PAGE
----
Life in Ukraine

Slovakia 1-2 Ukraine: Showing Some Fight at EURO 2024 with Yaremchuk scoring crucial goal


Ukraine never does it the easy way. Today, the team made amends for Monday’s defeat against Romania with a 2-1 comeback victory against Slovakia.

For the fifth time under Serhiy Rebrov’s year-long tenure, his side came from behind to win a competitive match. They are very much making a name for themselves as the so-called “comeback kings.”

The match at the Düsseldorf Arena was very much a game of two halves. Ukraine, who started the game with four changes from Monday’s match, were slow out of the blocks in the first half, and after some problematic defending, Slovakia went ahead. Many already anticipated a repeat of Monday, but luckily Ukraine remained in the game and crafted a few chances of their own.

Despite their efforts, a number of players just weren’t up to it in the opening 45 minutes, even though the opponent’s style allowed Ukraine to break quickly on the counterattack.

In the mixed zone post-match, Benfica and Ukraine goalkeeper Anatoliy Trubin didn’t want to reveal too much about what was said in the changing room at the break, but whatever was said certainly did the trick.

Rebrov’s men looked like a completely different outfit when they headed out for the second half. Shaparenko looked like a man possessed. A ‘second wind’ saw him suddenly put in a lung-busting performance. He showcased that extra yard of pace and tenacity that was missing from the previous three halves of football that he and his team had played. He ultimately scored the equalizer as Dovbyk, Sudakov, and United24 ambassador Zinchenko combined well to see the Arsenal defender pull it across the penalty area for Dynamo Kyiv’s Shaparenko to finish.

Ukraine’s fans put in a much more commendable showing this afternoon, regularly out-singing their Slovak counterparts. They genuinely added that ‘12th man’ within the ground. Many had arrived from across Germany, including North Rhine-Westphalia, where a large concentration of the diaspora lives. Others came from as far as the USA and Canada to catch a glimpse of the Zbirna.

Additionally, there were veterans of Azovstal in attendance, invited by UAF to watch the game. Elsewhere in the stands, a number of supporters took part in a t-shirt flash mob action promoting the HUR initiative ‘I want to live’ by spelling out the initiative's name across eight people. This initiative aims at persuading Russian soldiers to surrender as prisoners of war.

Shaparenko’s equalizer breathed new life into the fans and fellow players. That confidence and slight swagger had returned. Ukraine had the better wing play and looked sharper until the end of the match. After Roman Yaremchuk came on for birthday boy Artem Dovbyk, the Valencia forward added even more energy to the forward line. So much so that he expertly took down Shaparenko’s beautiful floated pass, controlled it on the run, and finished acutely past Slovakia’s Dubravka.

Cue pure pandemonium in the ground. That moment was something Ukraine as a country, and the team really needed after the so-called ‘anomaly’ of Monday. Well, hopefully, it was an anomaly anyway.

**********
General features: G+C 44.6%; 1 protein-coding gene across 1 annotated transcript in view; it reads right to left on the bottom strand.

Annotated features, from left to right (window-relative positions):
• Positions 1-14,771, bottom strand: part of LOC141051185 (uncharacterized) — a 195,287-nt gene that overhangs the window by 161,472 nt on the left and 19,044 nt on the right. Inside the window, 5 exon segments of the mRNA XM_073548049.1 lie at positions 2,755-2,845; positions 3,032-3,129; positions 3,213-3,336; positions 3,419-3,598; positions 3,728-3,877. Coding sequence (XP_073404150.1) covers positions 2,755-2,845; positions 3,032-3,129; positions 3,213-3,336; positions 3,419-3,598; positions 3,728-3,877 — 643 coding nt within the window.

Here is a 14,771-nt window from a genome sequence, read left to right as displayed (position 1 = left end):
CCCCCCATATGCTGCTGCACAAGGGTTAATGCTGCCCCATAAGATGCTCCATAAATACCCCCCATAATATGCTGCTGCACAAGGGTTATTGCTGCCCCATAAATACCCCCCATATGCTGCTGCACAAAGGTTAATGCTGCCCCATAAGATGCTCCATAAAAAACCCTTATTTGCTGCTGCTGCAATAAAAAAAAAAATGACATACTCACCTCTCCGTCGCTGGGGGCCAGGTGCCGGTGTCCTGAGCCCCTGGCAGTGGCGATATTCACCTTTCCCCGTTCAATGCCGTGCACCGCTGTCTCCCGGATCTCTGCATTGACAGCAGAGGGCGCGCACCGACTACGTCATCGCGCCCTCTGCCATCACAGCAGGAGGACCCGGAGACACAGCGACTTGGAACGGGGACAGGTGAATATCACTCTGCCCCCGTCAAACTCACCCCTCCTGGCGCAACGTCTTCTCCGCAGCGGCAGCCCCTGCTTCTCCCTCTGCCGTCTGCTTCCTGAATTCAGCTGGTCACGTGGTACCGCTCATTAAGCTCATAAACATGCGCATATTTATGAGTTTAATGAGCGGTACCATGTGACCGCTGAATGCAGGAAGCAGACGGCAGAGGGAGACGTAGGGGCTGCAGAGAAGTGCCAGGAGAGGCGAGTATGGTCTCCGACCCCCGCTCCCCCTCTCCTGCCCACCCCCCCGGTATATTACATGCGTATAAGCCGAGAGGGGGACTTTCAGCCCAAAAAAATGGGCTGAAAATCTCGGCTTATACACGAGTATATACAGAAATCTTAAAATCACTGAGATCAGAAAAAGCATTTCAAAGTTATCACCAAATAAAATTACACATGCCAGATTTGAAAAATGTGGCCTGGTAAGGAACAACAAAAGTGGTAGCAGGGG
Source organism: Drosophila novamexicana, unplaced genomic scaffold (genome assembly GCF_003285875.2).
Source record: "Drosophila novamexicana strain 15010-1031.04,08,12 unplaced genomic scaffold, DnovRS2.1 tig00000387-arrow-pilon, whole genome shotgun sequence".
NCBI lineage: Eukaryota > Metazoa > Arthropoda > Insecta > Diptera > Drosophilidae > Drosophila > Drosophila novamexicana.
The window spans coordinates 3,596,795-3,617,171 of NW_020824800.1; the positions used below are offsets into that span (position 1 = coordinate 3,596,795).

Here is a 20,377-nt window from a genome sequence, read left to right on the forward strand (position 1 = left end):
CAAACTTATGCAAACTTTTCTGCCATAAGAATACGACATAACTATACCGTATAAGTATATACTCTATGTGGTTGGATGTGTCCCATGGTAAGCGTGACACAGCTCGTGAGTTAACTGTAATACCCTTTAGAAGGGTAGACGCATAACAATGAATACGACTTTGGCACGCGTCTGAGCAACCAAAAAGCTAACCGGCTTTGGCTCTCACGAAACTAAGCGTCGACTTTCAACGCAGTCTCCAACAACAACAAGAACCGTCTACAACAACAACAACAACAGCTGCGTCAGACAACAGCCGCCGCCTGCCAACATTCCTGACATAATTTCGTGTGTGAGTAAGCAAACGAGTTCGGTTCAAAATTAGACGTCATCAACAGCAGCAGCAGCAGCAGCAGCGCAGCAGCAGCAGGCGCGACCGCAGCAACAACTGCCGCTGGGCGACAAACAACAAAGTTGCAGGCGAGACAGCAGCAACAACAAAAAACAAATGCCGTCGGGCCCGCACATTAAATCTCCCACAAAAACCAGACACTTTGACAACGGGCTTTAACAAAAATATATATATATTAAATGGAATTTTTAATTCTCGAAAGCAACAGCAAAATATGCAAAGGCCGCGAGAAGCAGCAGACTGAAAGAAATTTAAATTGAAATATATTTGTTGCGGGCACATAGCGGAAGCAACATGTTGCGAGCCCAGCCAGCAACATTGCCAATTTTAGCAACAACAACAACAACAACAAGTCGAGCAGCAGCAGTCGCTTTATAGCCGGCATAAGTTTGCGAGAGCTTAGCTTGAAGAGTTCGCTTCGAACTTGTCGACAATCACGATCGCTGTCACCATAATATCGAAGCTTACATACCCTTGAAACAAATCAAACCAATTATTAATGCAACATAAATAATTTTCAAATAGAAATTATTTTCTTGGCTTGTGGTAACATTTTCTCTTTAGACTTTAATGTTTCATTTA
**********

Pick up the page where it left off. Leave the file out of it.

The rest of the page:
Yaremchuk was so emotional post-match that he broke into tears on the pitch. It’s no surprise that the war has impacted the Lviv-born striker heavily ever since Russia began its full-scale invasion over two years ago. His former CEO Rui Costa at Benfica told A Bola back in September 2022 that in the first few weeks of the war, Roman had fallen into a depression and lost 6kg in weight. Today’s tears proved that this tournament does mean something for these players. This was another chance to provide an uplift in spirits, a minor but welcome one!

Speaking to Suspilne Sport after the Slovakia-Ukraine match, Roman Yaremchuk reiterated the difficulties surrounding the past few seasons of his career. “I suffered over the whole season, I’ve gone through many injuries over different periods in my career. But I never gave up, I knew that a moment like the one against Slovakia would come. I am proud that I work very hard for them. You should never give up, no matter what the moments are—you have to work, and God will bring you a gift.”

Ukraine’s group remains unbelievably tight. Three teams currently sit on three points. Romania and Belgium face each other in Köln tomorrow in what will be their respective second matches of the group.

At the moment, the Yellow-Blues' destiny is in their own hands. To have a chance of finishing in the top two in the group, they must beat Belgium in the final group game next Wednesday to secure an automatic spot in the knockout rounds.

If they lose or draw in Stuttgart, they will have to rely on results elsewhere to see if they can finish as one of the four best third-placed sides. That’s also dependent on Romania winning or drawing in their final group game against Slovakia. That would guarantee Ukraine a third-place finish if the results above end up occurring.

“Today it was very important to win for our country, for our fighters and fans. We are very proud of this result,” said Serhiy Rebrov in the post-match press conference.

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